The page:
• Short Summary

    Of all the festivals which dot the Japanese calendar, the Gion Festival of Kyoto is probably the largest and most colourful and was held on July 17, watched by tens of thousands of Japanese and foreign visitors tot the old imperial capital.

  • Description

    1.
    GTV PAN CROWDS LINING STREETS
    0.10

    2.
    LV FLOATS ALONG STREET
    0.13

    3.
    SV MEN PLACE STICKS ON GROUND AT CORNER OF STREET
    0.19

    4.
    GV THE LARGEST FLOAT "THE HALBERD" BEING TOWED
    0.24

    5.
    TV THE "HALBERD" FLOAT STUCK AT CORNER
    0.29

    6.
    SV STICKS ARE PLACED UNDER WHEEL
    0.32

    7.
    LV FLOAT IS TOWED AROUND CORNER
    0.42

    8.
    CU WHEEL STARTS TO MOVE
    0.45

    9.
    CU SMALL BOY HELPS TO PULL
    0.49

    10.
    SV PAN. ANOTHER FLOAT PAN UP
    0.58

    11.
    SV MEN IN NATIONAL COSTUME SITTING ON FLOAT
    1.01

    12.
    GV PROCESSION AND MASS CROWDS
    1.06

    13.
    SV AMERICANS LOOK ON
    1.10

    14.
    GV FLOATS IN PROCESSION
    1.15



    Initials DS/S/AW/CS DS/S/AW/PC



    Script is copyright Reuters Limited. All rights reserved

    Background: Of all the festivals which dot the Japanese calendar, the Gion Festival of Kyoto is probably the largest and most colourful and was held on July 17, watched by tens of thousands of Japanese and foreign visitors tot the old imperial capital.

    The festival originated in 869 A.D., when a procession was staged through the streets of the city by priests of the nearby Yasaka Shrine, in an appeal to the gods to end a plague which had claimed hundreds of lives.

    The procession subsequently became an annual event, and save for one break of 30 years when Kyoto was beset by civil war, the parade with its floats and musicians has been held every year.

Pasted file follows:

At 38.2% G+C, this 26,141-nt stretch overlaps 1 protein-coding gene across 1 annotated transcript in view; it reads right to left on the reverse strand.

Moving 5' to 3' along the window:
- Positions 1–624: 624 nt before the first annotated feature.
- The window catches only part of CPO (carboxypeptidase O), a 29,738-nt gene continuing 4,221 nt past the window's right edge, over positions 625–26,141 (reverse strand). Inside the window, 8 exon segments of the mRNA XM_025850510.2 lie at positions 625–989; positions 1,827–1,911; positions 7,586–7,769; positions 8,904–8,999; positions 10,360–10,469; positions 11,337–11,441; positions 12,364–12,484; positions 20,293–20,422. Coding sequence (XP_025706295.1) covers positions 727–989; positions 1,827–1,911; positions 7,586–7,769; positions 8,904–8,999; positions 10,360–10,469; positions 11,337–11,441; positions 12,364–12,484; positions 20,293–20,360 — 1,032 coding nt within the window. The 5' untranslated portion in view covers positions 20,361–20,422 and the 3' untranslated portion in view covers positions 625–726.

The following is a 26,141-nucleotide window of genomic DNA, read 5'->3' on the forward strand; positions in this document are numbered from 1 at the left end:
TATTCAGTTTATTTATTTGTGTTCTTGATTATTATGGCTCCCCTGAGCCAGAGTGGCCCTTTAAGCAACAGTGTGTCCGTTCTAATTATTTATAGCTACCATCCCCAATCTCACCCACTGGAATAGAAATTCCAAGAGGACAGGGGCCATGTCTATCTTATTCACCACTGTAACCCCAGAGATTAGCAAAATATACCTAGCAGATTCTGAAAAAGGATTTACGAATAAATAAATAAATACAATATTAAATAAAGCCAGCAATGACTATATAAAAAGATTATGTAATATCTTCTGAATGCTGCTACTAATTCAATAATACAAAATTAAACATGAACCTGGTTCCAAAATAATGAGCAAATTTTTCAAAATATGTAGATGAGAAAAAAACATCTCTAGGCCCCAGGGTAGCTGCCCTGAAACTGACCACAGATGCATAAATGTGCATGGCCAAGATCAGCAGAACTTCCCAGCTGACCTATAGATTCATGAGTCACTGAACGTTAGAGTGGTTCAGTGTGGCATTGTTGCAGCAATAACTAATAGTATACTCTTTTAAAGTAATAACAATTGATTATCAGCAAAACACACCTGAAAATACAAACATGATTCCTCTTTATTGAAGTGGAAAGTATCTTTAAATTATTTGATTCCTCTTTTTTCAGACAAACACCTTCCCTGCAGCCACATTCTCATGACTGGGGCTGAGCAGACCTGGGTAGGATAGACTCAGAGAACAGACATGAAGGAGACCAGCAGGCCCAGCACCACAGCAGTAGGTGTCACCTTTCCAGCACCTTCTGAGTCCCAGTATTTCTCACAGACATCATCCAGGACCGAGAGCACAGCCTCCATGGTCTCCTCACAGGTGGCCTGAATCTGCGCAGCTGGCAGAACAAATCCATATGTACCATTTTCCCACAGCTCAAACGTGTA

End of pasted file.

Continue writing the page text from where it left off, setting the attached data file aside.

The festival, through its long history, has lost none of its religious significance. The centre-pieces are 29 huge floats, which, from their massive wooden wheels to the tips of their decorated poles, stand fully 100 feet high.

    Aside from Kimonoed musicians and shrine maidens in flowing robes, the floats carry treasured tapestries and carvings.

    It takes a long time for the procession to pass anyone point, as the heavy floats have to be carefully manhandled around tight corners over makeshift tracks of poles while drummers beat a cadence to help the teams as the haul on ropes.

    When the parade is over, the floats are taken back to the Yasaka Shrine to be tended and re-painted before next year's Gion Festival in Kyoto.

  • Tags

  • Data

    Film ID:
    VLVA7PH2P5OZ5BC4DP1NAJKYS5QPE
    Media URN:
    VLVA7PH2P5OZ5BC4DP1NAJKYS5QPE
    Group:
    Reuters - Including Visnews
    Archive:
    Reuters
    Issue Date:
    23/07/1964
    Sound:
    Unknown
    HD Format:
    Available on request
    Stock:
    Black & White
    Duration:
    00:01:15:00
    Time in/Out:
    /
    Canister:
    N/A

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